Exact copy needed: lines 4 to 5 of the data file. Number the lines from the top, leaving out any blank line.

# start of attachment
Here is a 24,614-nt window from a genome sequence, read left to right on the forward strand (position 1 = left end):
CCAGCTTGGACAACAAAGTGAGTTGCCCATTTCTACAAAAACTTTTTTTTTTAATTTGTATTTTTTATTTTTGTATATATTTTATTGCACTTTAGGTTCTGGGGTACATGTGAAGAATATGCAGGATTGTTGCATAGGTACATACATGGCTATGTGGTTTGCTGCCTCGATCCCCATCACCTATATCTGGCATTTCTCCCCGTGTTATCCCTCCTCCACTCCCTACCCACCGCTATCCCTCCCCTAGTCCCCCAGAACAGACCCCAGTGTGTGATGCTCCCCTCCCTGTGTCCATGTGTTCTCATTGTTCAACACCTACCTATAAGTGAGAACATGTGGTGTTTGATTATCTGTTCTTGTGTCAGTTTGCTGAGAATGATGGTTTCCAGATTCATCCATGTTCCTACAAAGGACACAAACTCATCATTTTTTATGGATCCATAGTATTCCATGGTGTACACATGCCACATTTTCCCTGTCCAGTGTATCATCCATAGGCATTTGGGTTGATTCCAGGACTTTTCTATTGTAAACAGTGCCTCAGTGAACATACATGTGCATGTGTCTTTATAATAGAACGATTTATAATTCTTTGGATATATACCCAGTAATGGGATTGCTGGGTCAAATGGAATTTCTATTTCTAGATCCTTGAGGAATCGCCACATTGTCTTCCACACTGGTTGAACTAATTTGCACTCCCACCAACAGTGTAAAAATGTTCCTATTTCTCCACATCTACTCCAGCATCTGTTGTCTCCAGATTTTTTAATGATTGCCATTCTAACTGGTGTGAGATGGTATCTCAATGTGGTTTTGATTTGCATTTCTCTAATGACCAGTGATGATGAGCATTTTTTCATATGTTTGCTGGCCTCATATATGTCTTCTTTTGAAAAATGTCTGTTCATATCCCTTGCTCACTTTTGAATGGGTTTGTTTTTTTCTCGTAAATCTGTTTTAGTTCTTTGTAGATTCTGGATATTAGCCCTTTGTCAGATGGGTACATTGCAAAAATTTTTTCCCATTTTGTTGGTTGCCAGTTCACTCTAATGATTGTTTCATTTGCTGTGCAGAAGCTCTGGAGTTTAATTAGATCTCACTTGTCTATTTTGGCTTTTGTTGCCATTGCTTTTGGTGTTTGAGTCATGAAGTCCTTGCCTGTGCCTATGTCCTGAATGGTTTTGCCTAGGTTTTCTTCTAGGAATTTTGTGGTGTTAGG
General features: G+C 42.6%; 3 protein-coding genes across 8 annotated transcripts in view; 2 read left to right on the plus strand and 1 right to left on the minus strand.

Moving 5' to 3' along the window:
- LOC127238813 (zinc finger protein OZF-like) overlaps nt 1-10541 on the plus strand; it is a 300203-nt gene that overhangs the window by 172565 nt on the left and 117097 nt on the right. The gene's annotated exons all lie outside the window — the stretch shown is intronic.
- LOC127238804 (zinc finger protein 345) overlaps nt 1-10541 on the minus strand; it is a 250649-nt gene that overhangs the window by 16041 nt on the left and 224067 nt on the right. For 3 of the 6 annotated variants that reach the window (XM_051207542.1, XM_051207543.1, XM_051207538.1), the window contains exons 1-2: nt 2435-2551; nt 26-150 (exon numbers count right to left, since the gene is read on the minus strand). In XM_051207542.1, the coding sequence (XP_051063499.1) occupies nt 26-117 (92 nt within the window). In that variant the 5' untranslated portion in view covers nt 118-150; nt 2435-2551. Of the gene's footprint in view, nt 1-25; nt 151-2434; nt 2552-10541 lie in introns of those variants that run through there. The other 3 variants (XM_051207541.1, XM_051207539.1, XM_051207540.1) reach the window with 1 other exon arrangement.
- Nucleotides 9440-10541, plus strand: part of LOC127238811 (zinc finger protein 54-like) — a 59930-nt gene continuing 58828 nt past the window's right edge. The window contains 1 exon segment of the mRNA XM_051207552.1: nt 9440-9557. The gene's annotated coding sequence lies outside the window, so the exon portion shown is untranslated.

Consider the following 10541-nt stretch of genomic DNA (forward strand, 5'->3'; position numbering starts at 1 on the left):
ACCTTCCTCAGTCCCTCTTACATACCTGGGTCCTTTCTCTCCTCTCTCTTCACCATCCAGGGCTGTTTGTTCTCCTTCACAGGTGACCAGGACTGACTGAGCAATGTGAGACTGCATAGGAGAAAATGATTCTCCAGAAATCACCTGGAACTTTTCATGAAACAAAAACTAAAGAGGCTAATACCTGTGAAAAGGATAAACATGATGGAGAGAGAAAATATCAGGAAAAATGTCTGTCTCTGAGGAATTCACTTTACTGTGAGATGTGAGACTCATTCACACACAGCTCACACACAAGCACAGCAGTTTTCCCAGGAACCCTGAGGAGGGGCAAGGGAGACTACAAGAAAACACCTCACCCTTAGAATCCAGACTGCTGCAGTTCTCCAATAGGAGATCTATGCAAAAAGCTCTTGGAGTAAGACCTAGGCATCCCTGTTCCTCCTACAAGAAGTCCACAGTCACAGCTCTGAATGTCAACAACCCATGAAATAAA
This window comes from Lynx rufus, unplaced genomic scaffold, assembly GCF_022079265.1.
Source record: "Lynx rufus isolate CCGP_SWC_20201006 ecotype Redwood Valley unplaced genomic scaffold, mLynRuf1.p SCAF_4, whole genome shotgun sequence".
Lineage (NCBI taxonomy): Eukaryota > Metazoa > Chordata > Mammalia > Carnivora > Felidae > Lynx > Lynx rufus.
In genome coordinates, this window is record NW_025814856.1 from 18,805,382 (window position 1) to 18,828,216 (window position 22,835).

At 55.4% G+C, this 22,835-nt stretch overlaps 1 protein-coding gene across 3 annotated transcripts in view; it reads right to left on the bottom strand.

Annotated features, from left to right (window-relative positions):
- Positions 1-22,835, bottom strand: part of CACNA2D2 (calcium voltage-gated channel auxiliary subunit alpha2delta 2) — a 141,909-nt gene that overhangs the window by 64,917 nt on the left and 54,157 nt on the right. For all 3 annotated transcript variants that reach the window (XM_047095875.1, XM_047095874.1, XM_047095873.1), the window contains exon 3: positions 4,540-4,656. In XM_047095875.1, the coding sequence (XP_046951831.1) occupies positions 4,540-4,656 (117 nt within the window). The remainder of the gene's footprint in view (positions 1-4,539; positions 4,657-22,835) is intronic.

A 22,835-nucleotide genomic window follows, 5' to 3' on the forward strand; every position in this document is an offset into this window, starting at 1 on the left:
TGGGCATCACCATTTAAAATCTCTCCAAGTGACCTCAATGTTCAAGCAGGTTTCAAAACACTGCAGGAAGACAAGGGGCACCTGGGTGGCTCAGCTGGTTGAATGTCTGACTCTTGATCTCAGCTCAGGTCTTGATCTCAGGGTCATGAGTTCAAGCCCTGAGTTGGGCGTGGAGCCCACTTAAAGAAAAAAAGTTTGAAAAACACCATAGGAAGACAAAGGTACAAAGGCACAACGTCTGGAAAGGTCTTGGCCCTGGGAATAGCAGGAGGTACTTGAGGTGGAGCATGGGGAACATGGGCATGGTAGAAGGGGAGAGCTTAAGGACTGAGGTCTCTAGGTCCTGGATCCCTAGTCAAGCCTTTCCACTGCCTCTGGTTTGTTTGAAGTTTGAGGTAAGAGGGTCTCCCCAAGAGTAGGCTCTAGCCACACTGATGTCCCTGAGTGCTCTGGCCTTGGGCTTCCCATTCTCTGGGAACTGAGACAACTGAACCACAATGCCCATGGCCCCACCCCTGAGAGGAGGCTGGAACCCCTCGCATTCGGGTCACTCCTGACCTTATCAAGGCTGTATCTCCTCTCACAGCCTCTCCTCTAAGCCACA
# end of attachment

Moving 5' to 3' along the window:
- LOC127238813 (zinc finger protein OZF-like) overlaps nt 1-10541 on the plus strand; it is a 300203-nt gene that overhangs the window by 172565 nt on the left and 117097 nt on the right. The gene's annotated exons all lie outside the window — the stretch shown is intronic.